The UK economy contracted in the third quarter, signaling the start of a recession that is likely to affect Europe next.
Britain’s GDP fell by 0.2% between July and September, ending five consecutive quarters of growth, the Office for National Statistics said on Friday.
The UK is the only G7 economy to have contracted in the third quarter and is now 0.4% smaller than at the end of 2019, before the coronavirus pandemic began, according to the ONS.
“The quarterly decline was driven by manufacturing, which saw broad-based declines across most industries. Services were broadly flat, but consumer-facing industries fared poorly, with a notable decline in retail trade” , ONS director of economic statistics Darren Morgan said in a statement.
The extra bank holiday for Queen Elizabeth II’s funeral on September 19 also played a role, with some businesses closing or adjusting their operations that day, the ONS said. GDP fell by 0.6% in September.
However, the fall in GDP reflects a slowdown in the overall economy. Household incomes are being squeezed by decades of high inflation, interest rates are rising and business and consumer confidence is weakening.
“Weaker appetite for consumer spending is likely to help propel GDP to a second straight contraction in the fourth quarter,” James Smith, developed markets economist at ING, said in a note on Friday.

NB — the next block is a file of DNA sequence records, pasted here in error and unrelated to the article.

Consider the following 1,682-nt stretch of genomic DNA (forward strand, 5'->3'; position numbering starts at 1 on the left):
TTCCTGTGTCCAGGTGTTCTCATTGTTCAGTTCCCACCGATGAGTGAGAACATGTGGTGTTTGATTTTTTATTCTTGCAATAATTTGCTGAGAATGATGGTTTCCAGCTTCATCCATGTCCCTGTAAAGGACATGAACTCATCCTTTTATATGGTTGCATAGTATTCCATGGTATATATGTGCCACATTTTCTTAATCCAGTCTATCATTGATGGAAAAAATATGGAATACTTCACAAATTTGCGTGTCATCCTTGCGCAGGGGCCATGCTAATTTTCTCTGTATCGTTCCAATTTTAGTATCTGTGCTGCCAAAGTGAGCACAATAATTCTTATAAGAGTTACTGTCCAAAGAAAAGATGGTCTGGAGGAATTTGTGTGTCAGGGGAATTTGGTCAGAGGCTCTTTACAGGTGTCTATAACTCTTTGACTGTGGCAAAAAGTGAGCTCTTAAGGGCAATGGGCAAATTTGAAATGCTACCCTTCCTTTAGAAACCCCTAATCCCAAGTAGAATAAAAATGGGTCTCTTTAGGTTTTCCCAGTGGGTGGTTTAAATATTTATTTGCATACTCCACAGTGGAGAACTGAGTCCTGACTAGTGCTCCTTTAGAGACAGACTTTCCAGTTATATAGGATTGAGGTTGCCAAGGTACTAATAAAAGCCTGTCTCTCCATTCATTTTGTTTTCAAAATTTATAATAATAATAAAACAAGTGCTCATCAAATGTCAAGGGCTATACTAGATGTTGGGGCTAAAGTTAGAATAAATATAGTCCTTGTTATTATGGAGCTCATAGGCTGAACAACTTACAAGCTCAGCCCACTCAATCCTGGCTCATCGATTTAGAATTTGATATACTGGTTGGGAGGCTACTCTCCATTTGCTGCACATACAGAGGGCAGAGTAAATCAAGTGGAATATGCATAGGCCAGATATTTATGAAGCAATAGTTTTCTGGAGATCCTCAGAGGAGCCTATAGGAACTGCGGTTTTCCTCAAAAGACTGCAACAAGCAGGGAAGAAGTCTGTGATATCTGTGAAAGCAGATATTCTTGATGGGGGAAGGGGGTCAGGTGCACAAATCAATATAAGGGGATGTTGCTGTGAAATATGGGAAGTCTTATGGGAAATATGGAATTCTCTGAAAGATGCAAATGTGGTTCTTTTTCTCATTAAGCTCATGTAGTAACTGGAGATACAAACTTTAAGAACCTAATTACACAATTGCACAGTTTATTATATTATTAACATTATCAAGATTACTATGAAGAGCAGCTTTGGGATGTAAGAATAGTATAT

The Bank of England warned last week that the UK economy could be in its longest recession since the 1940s. And the contraction in the third quarter contrasts with expansion of 0.2% in France and Germany, and growth of 0.5% in Italy.
But the landscape in Europe is also changing.
The European Commission warned on Friday that high inflation and rising interest rates will likely push the euro zone into recession in the fourth quarter. He now expects inflation to peak at the end of the year at a rate of 8.5%.
“As inflation continues to reduce household disposable income, the contraction in economic activity will continue in the first quarter of 2023,” the Commission said in a statement.
Even so, the Commission expects GDP growth in the euro area to remain positive next year and into 2024. In contrast, the Bank of England forecast last week that the third quarter would be start of a two-year recession in the UK.
That would be the longest since World War II and dwarfing the recession that followed the 2008 global financial crisis, although the central bank said any fall in GDP heading into 2024 was likely to be relatively small.
Friday’s GDP figures “solidify the picture that the economy is moving towards recession, if not already into one,” David Bharier, head of research at the British Chamber of Commerce, said in a statement.
Weak economic growth is piling pressure on the UK government as it tries to restore credibility with investors after a fall in the pound and a crash in the bond market in September, triggered by former prime minister Liz Truss’ plan to reduce taxes while increasing spending and debt.
Chancellor of the Exchequer Jeremy Hunt reversed most of his plans in his first days in the job. and is expected to announce steep tax hikes and spending cuts next week to try to reduce the medium-term debt.
In response to the latest GDP figures, Hunt said: “I am under no illusions that there is a difficult road ahead, which will require extremely difficult decisions to restore confidence and economic stability. But to achieve growth sustainable in the long term, we have to control inflation, balance the accounts and get the debt down. There is no other way.”